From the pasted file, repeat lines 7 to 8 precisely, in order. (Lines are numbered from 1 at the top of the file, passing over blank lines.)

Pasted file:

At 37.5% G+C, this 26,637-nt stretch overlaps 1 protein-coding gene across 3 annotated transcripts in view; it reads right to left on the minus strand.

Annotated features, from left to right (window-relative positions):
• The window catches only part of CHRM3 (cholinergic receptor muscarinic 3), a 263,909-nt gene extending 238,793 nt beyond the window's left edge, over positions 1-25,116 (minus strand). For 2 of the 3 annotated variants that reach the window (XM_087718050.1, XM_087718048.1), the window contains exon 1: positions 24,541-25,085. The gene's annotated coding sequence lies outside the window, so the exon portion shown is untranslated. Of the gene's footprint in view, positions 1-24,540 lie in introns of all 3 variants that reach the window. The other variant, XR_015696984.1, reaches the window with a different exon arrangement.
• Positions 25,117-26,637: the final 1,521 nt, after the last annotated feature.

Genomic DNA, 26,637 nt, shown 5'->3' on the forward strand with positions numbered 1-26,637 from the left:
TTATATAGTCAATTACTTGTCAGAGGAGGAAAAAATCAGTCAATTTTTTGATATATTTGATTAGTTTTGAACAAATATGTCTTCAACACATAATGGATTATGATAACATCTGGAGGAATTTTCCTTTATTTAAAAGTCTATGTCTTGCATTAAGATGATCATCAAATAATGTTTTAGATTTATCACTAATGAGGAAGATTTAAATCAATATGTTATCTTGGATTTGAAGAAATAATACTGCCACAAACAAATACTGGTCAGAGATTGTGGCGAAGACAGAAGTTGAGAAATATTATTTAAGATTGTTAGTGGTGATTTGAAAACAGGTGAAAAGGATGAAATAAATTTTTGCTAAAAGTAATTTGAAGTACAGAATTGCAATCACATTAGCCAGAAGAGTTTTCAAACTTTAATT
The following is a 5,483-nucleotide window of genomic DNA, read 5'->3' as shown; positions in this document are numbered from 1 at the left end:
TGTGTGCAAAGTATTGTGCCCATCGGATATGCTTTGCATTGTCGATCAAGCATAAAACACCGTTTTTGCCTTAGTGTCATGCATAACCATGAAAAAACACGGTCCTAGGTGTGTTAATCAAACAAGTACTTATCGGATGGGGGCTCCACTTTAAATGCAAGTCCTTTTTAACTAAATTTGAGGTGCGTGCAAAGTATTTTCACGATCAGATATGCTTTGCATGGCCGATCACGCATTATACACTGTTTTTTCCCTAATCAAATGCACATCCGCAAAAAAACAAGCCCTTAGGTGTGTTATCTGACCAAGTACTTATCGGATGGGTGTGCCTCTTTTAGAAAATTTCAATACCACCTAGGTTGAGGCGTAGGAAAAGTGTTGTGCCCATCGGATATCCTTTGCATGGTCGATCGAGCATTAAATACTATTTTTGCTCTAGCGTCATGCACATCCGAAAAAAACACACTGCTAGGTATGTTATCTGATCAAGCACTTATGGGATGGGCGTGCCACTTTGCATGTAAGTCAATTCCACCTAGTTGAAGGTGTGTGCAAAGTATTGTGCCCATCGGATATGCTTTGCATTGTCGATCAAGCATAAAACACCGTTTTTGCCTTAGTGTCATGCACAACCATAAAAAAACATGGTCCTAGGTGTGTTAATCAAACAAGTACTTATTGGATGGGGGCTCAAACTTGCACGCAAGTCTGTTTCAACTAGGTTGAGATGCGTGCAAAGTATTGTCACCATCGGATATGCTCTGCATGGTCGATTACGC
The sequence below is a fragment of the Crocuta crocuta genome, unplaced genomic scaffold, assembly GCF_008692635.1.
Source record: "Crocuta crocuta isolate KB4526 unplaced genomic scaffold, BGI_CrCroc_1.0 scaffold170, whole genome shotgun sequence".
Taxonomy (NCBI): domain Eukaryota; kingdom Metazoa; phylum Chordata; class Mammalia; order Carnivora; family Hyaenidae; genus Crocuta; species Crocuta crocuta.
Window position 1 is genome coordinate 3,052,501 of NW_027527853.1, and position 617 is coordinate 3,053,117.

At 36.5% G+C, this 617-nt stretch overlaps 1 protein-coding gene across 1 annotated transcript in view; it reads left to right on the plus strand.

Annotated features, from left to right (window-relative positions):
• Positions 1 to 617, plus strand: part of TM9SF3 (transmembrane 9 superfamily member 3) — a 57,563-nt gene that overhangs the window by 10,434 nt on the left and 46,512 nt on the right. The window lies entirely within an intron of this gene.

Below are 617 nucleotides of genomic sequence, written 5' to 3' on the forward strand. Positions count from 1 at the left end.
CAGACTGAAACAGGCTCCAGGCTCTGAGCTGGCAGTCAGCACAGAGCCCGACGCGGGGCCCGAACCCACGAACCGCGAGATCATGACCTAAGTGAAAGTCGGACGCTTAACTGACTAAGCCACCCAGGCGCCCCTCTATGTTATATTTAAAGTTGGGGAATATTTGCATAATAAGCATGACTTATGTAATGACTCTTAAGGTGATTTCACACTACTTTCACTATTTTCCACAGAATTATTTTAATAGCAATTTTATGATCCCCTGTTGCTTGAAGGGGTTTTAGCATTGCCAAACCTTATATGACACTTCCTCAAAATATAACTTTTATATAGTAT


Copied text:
The following is a 5,483-nucleotide window of genomic DNA, read 5'->3' as shown; positions in this document are numbered from 1 at the left end:
TGTGTGCAAAGTATTGTGCCCATCGGATATGCTTTGCATTGTCGATCAAGCATAAAACACCGTTTTTGCCTTAGTGTCATGCATAACCATGAAAAAACACGGTCCTAGGTGTGTTAATCAAACAAGTACTTATCGGATGGGGGCTCCACTTTAAATGCAAGTCCTTTTTAACTAAATTTGAGGTGCGTGCAAAGTATTTTCACGATCAGATATGCTTTGCATGGCCGATCACGCATTATACACTGTTTTTTCCCTAATCAAATGCACATCCGCAAAAAAACAAGCCCTTAGGTGTGTTATCTGACCAAGTACTTATCGGATGGGTGTGCCTCTTTTAGAAAATTTCAATACCACCTAGGTTGAGGCGTAGGAAAAGTGTTGTGCCCATCGGATATCCTTTGCATGGTCGATCGAGCATTAAATACTATTTTTGCTCTAGCGTCATGCACATCCGAAAAAAACACACTGCTAGGTATGTTATCTGATCAAGCACTTATGGGATGGGCGTGCCACTTTGCATGTAAGTCAATTCCACCTAGTTGAAGGTGTGTGCAAAGTATTGTGCCCATCGGATATGCTTTGCATTGTCGATCAAGCATAAAACACCGTTTTTGCCTTAGTGTCATGCACAACCATAAAAAAACATGGTCCTAGGTGTGTTAATCAAACAAGTACTTATTGGATGGGGGCTCAAACTTGCACGCAAGTCTGTTTCAACTAGGTTGAGATGCGTGCAAAGTATTGTCACCATCGGATATGCTCTGCATGGTCGATTACGC